Code Integrity Policy error for incorrectly signed MsSenseS.exe RRS feed

  • Question

  • Hello,

    i am trying to set up a Code Integrity Policy for a VM in Azure. When putting it in audit mode I faced this 

    Code Integrity determined that a process (\Device\HarddiskVolume2\Program Files\Microsoft Monitoring Agent\Agent\MonitoringHost.exe) attempted to load \Device\HarddiskVolume2\Program Files\Microsoft Monitoring Agent\Agent\Health Service State\Monitoring Host Temporary Files 34\23\MsSenseS.exe that did not meet the Enterprise signing level requirements.

    unexpected error in the event log, even though the corresponding intermediate certificate is explicitly trusted in the policy. The XML snipped of the root certificate looks as following (and is later referenced as allowed signer):

    <Signer ID="ID_SIGNER_S_55DB7_0_0_0" Name="Microsoft Development PCA 2014">

    <CertRoot Type="TBS" Value="2C867DFC78230D5E14EC8C5DD18420A30C8E26E5BDE32CE780325013D473944F" />

    <CertPublisher Value="Microsoft Windows" />


    I investigated the signature attached to the MsSenseS.exe and found two potential problems:

    First: According to the Digital Signature Information of the file "A certificate chain processed, but terminated in a root certificate which is not trusted by the trust provider.". This information refers to the root certificate "Microsoft Development Root Certificate Authority 2014", which is not automatically trusted in Azure VMs.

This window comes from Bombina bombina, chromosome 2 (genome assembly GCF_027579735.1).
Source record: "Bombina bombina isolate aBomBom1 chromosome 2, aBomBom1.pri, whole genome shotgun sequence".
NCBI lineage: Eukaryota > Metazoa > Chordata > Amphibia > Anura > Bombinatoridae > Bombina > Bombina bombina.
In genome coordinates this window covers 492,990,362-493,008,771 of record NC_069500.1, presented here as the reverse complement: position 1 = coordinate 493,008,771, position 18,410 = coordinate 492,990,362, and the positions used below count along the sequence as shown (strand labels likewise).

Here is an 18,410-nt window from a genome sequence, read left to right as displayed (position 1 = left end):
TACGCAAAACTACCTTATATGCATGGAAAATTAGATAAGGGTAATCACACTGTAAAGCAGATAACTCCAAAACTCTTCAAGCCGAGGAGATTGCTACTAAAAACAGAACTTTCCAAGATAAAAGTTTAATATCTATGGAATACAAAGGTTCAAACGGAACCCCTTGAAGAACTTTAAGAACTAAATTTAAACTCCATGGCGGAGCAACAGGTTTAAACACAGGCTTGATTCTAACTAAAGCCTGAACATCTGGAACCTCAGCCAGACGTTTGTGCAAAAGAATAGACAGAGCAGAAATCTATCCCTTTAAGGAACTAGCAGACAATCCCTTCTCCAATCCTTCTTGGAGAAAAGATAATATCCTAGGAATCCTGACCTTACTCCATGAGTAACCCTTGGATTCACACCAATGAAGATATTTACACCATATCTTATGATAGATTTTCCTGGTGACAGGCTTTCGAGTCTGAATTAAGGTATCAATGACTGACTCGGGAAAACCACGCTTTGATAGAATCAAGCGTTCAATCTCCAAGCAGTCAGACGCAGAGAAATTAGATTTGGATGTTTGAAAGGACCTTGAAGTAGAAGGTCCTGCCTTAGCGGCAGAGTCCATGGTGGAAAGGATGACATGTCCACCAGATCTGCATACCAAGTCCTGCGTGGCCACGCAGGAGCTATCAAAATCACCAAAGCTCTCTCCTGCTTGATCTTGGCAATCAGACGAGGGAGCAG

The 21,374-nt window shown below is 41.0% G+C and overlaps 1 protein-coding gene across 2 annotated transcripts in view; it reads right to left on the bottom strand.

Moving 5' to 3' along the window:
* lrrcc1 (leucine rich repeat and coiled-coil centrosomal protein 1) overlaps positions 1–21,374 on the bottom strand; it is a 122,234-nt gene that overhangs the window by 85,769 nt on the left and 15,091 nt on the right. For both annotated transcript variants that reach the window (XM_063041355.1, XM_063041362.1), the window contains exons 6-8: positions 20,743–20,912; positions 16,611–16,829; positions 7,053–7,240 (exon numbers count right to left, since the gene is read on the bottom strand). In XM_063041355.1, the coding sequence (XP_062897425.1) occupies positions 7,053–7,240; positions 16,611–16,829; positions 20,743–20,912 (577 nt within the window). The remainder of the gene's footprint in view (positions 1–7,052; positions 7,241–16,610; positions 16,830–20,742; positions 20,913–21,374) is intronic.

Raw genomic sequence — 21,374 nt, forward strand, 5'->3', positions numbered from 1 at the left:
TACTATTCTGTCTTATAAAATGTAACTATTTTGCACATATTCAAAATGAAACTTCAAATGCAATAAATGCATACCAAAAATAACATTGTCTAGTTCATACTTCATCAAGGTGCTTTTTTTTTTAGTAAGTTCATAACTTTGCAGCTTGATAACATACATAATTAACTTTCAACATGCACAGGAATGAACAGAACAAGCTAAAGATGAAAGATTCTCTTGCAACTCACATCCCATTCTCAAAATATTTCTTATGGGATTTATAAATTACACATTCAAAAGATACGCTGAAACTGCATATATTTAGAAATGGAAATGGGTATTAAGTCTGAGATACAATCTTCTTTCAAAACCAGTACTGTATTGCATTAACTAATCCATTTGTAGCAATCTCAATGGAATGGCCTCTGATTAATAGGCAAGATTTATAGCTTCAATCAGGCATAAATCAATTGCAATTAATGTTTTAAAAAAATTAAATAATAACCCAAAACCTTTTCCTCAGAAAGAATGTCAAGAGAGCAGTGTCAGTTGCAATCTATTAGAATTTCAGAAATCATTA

Second: The leaf certificate is expired (valid from 06/07/2017 to 02/07/2018) and not timestamped.

    What leads to this error message, the expired and non-timestamped leaf certificate or the untrusted root certificate? Also if I'd open a support request, would you classify it as a bug?

    Kind regards,

    Daniel Ostovary

    • Edited by Daniel Ostovary Thursday, January 17, 2019 5:07 AM Corrected bullet points, made error message italics
    Tuesday, January 15, 2019 7:10 AM

All replies

  • As checked on February 1 2018 the MsSenseS.exe apparently is now timestamped and the root certificate is trusted by default in Azure VMs. I assume there won't be any error by the Code Integrity Policy any more. Therefore this thread is resolved.
    Friday, February 1, 2019 6:17 AM